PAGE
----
There's this machine...

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There's this machine it at the mall. You step into it, some things go buzz for a few seconds, and then you step out. The operator takes your money and gives you a print-out. The print-out has your vital statistics on it: your height (down to the millimeter), your bust, waist, inseam, arm and a whole host of other measurements. In addition to those measurements, the print-out also has a listing of which sizes at which stores are most likely to fit you properly. It's great. No more frustration in the search for perfect jeans. But there's a catch. Maybe you like the style of Zara or H&M, but your body is more of a Reitman's. What do you do? Your body type has been determined, and your perfect matches have been spit out by the infallible, precise machine. You're not an H&M kind of girl. Your chest is too big or your hips too wide. You fit a silhouette with which you don't identify.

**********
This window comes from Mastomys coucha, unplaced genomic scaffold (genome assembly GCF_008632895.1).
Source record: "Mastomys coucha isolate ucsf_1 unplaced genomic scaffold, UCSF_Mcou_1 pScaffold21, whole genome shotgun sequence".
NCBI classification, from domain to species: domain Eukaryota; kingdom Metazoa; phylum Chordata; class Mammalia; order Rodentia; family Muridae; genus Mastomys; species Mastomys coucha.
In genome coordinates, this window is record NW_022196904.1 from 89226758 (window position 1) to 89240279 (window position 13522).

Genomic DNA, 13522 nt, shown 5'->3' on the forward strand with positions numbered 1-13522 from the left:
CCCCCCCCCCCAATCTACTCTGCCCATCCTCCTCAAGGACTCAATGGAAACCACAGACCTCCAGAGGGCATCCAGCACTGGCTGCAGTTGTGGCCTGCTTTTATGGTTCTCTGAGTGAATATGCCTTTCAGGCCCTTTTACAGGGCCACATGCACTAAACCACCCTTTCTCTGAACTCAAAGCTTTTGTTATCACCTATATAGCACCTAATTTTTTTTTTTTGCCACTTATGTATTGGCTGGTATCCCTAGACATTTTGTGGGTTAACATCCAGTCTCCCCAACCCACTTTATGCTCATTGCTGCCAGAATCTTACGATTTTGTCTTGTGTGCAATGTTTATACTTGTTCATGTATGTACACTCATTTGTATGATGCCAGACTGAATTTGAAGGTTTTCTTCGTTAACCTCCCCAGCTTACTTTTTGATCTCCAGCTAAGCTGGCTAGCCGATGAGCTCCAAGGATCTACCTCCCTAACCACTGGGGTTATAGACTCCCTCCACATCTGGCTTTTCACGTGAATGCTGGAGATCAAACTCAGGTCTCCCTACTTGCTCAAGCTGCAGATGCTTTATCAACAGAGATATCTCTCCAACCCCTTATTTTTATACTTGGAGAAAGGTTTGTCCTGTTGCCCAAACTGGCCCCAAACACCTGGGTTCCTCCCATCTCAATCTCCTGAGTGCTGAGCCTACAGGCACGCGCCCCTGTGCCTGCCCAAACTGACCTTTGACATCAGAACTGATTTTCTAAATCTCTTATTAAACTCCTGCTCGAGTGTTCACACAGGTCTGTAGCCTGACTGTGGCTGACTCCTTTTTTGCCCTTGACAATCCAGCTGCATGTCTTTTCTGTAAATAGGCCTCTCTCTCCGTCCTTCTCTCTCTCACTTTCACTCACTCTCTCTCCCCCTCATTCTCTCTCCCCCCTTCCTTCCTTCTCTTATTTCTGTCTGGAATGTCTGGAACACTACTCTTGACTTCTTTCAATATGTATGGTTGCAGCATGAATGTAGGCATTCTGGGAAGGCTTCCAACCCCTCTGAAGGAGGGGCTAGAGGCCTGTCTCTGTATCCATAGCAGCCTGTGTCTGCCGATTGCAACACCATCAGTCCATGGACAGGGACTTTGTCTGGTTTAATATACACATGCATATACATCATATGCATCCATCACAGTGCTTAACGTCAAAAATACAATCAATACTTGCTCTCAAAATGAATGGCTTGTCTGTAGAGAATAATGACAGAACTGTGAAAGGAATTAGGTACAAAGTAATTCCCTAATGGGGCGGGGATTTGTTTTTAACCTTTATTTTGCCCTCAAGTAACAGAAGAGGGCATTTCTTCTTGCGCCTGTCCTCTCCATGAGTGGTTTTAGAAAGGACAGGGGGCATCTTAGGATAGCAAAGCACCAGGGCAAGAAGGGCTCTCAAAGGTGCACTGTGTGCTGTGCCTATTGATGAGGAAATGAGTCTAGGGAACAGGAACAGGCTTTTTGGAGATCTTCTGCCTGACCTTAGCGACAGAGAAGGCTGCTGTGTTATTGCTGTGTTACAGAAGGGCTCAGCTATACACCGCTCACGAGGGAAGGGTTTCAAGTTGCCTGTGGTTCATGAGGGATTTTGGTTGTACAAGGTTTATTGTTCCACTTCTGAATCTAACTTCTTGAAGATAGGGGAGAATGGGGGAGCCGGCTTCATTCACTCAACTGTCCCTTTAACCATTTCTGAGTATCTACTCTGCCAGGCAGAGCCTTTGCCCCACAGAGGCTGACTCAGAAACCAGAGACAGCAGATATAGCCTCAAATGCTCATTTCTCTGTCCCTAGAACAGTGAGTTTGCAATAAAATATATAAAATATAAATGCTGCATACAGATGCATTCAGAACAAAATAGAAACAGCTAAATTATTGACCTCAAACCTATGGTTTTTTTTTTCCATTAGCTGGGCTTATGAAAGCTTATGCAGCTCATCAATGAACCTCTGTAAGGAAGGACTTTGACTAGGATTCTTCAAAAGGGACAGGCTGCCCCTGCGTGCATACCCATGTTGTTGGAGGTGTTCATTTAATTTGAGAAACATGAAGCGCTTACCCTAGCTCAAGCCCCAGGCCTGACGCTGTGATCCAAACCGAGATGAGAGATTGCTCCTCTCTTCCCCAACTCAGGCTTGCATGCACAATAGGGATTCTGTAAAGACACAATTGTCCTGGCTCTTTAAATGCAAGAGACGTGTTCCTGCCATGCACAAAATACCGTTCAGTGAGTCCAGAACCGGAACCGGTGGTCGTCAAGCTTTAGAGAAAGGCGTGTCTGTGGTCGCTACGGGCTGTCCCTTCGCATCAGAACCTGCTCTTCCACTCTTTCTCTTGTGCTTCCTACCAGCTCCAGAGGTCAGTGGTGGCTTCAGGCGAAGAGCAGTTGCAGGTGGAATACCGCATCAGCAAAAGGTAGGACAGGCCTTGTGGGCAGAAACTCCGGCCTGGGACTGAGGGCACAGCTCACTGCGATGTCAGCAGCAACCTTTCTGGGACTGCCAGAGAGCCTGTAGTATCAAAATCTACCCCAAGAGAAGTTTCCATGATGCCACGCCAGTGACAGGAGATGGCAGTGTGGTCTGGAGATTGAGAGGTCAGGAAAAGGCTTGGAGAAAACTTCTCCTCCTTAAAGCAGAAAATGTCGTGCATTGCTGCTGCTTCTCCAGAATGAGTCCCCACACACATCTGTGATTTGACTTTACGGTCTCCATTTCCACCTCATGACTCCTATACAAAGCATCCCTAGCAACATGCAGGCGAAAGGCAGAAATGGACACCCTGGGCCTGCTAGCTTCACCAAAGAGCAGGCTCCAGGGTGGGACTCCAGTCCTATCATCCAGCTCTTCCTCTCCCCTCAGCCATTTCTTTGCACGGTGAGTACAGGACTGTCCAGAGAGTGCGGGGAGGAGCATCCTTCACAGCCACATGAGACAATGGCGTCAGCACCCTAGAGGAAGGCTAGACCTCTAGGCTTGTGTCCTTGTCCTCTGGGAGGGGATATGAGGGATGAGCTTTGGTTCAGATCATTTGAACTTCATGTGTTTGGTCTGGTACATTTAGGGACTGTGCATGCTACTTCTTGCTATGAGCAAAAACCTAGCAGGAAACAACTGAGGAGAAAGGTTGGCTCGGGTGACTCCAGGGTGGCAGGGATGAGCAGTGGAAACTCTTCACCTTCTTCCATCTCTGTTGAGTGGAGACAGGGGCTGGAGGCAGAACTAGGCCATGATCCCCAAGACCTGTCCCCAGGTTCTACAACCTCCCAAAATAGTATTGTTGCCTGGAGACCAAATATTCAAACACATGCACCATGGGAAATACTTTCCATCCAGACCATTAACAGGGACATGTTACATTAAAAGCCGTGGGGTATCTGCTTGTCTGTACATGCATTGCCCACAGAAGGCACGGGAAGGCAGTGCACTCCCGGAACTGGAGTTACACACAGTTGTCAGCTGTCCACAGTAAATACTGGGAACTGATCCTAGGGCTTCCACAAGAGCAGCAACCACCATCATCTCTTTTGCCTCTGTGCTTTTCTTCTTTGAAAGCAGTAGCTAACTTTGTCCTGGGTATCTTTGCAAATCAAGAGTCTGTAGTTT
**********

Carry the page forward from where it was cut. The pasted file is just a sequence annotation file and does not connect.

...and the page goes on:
We have the technology. We have the supply chain, design and manufacturing capabilities. Being able to know exactly which clothes you belong in and which you don't is a real possibility. And that's supposed to be a good thing, apparently. Companies have been talking for years about the possibility of putting body scanners in malls to measure people exactly and spit out clothing suggestions. But where's the user agency in that?

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